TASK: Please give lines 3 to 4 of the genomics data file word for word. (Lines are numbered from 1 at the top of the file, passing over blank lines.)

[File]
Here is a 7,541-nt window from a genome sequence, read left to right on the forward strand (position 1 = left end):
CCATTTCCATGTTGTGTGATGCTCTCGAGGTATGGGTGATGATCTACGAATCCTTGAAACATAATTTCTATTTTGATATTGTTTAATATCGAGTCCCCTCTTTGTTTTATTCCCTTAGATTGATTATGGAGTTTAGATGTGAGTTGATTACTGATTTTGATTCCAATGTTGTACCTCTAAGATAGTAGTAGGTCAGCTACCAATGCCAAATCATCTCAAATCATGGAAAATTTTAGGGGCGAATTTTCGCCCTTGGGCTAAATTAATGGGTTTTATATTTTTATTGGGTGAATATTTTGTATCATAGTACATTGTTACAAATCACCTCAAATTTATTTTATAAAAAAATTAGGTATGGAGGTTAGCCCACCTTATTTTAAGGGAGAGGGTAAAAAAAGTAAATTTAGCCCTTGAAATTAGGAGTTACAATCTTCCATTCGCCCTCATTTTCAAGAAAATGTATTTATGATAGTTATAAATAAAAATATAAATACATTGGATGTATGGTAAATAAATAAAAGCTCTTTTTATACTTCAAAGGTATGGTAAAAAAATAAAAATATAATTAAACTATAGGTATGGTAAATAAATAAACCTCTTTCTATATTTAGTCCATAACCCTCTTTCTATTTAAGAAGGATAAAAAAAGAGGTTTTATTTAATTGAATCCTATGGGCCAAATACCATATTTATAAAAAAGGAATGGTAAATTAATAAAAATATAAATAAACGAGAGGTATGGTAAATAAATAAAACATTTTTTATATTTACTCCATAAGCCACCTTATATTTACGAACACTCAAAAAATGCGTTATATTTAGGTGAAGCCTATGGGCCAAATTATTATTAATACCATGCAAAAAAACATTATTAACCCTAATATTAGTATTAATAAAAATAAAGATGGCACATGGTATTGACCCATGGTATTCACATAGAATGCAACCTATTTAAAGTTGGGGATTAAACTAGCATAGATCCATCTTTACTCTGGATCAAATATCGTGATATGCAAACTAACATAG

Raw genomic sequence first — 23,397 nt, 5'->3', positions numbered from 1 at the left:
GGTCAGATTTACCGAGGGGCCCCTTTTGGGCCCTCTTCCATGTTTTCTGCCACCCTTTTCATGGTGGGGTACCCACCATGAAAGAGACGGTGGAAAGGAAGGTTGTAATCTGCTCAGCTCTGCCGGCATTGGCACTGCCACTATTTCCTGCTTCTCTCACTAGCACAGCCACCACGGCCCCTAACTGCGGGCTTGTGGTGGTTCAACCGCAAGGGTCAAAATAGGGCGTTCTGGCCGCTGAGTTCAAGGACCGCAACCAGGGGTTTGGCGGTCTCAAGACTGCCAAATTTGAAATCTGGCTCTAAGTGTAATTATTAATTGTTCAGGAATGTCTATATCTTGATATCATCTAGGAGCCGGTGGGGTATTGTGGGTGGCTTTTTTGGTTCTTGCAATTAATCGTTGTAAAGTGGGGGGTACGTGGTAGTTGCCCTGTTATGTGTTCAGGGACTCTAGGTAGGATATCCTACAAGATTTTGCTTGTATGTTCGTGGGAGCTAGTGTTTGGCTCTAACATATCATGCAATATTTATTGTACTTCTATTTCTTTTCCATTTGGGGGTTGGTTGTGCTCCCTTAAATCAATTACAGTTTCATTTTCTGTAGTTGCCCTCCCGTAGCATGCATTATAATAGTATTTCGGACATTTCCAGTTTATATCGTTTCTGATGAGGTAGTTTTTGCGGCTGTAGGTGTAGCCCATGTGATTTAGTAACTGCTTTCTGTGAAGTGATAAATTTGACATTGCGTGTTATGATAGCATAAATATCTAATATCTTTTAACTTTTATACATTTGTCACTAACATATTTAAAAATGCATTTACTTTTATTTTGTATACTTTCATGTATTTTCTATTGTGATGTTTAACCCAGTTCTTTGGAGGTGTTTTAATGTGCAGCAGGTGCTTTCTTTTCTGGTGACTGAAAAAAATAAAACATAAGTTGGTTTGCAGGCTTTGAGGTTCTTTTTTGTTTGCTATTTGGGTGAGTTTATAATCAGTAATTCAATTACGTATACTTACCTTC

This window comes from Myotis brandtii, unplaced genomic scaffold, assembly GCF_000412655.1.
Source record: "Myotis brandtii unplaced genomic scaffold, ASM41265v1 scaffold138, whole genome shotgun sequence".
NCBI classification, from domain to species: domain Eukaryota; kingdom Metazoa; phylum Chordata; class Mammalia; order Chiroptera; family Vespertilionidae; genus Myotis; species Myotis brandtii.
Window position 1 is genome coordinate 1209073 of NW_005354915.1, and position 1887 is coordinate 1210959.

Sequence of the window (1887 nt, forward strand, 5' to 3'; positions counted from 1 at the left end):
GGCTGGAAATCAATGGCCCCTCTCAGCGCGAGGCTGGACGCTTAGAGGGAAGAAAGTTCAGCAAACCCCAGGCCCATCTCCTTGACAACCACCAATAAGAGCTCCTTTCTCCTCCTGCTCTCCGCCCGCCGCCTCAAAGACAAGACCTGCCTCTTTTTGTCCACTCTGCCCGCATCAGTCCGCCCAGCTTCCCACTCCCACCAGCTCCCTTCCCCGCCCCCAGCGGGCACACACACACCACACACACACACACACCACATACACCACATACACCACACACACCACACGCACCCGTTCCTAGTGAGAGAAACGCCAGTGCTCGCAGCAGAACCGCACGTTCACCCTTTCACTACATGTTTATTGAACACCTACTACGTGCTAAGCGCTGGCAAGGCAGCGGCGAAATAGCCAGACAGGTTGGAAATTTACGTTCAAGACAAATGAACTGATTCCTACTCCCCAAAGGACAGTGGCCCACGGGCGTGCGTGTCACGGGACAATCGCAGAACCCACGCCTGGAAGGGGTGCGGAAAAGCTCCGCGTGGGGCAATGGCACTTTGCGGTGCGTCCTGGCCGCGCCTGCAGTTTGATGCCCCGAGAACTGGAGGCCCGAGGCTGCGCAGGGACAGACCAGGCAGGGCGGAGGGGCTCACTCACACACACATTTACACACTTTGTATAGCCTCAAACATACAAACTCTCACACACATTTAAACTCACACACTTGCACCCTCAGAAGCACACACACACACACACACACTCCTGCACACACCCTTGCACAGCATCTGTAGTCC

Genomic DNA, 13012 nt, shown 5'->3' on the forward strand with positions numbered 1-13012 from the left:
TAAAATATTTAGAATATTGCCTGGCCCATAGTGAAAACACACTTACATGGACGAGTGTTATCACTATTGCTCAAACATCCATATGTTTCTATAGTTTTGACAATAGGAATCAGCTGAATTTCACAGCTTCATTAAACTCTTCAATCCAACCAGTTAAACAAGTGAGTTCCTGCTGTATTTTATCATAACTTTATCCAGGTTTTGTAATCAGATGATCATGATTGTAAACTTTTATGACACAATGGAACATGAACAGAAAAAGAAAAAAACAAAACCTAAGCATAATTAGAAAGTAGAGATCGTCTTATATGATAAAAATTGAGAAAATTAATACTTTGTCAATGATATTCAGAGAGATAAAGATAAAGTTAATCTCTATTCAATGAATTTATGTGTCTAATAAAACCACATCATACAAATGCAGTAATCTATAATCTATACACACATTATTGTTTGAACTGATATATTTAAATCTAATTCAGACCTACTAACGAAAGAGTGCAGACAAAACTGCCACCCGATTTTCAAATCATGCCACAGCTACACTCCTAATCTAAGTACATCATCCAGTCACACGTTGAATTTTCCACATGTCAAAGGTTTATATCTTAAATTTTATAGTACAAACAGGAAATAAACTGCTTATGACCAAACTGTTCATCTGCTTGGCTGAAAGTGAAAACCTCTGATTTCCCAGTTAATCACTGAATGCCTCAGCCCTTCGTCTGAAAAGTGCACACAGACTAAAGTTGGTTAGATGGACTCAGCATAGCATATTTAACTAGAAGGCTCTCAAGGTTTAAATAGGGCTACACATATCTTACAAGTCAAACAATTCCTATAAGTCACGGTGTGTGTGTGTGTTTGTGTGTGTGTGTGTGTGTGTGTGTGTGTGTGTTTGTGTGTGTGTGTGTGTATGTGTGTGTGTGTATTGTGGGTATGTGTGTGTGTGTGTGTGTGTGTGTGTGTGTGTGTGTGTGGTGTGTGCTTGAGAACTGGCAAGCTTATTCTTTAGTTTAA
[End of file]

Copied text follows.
Raw genomic sequence first — 23,397 nt, 5'->3', positions numbered from 1 at the left:
GGTCAGATTTACCGAGGGGCCCCTTTTGGGCCCTCTTCCATGTTTTCTGCCACCCTTTTCATGGTGGGGTACCCACCATGAAAGAGACGGTGGAAAGGAAGGTTGTAATCTGCTCAGCTCTGCCGGCATTGGCACTGCCACTATTTCCTGCTTCTCTCACTAGCACAGCCACCACGGCCCCTAACTGCGGGCTTGTGGTGGTTCAACCGCAAGGGTCAAAATAGGGCGTTCTGGCCGCTGAGTTCAAGGACCGCAACCAGGGGTTTGGCGGTCTCAAGACTGCCAAATTTGAAATCTGGCTCTAAGTGTAATTATTAATTGTTCAGGAATGTCTATATCTTGATATCATCTAGGAGCCGGTGGGGTATTGTGGGTGGCTTTTTTGGTTCTTGCAATTAATCGTTGTAAAGTGGGGGGTACGTGGTAGTTGCCCTGTTATGTGTTCAGGGACTCTAGGTAGGATATCCTACAAGATTTTGCTTGTATGTTCGTGGGAGCTAGTGTTTGGCTCTAACATATCATGCAATATTTATTGTACTTCTATTTCTTTTCCATTTGGGGGTTGGTTGTGCTCCCTTAAATCAATTACAGTTTCATTTTCTGTAGTTGCCCTCCCGTAGCATGCATTATAATAGTATTTCGGACATTTCCAGTTTATATCGTTTCTGATGAGGTAGTTTTTGCGGCTGTAGGTGTAGCCCATGTGATTTAGTAACTGCTTTCTGTGAAGTGATAAATTTGACATTGCGTGTTATGATAGCATAAATATCTAATATCTTTTAACTTTTATACATTTGTCACTAACATATTTAAAAATGCATTTACTTTTATTTTGTATACTTTCATGTATTTTCTATTGTGATGTTTAACCCAGTTCTTTGGAGGTGTTTTAATGTGCAGCAGGTGCTTTCTTTTCTGGTGACTGAAAAAAATAAAACATAAGTTGGTTTGCAGGCTTTGAGGTTCTTTTTTGTTTGCTATTTGGGTGAGTTTATAATCAGTAATTCAATTACGTATACTTACCTTC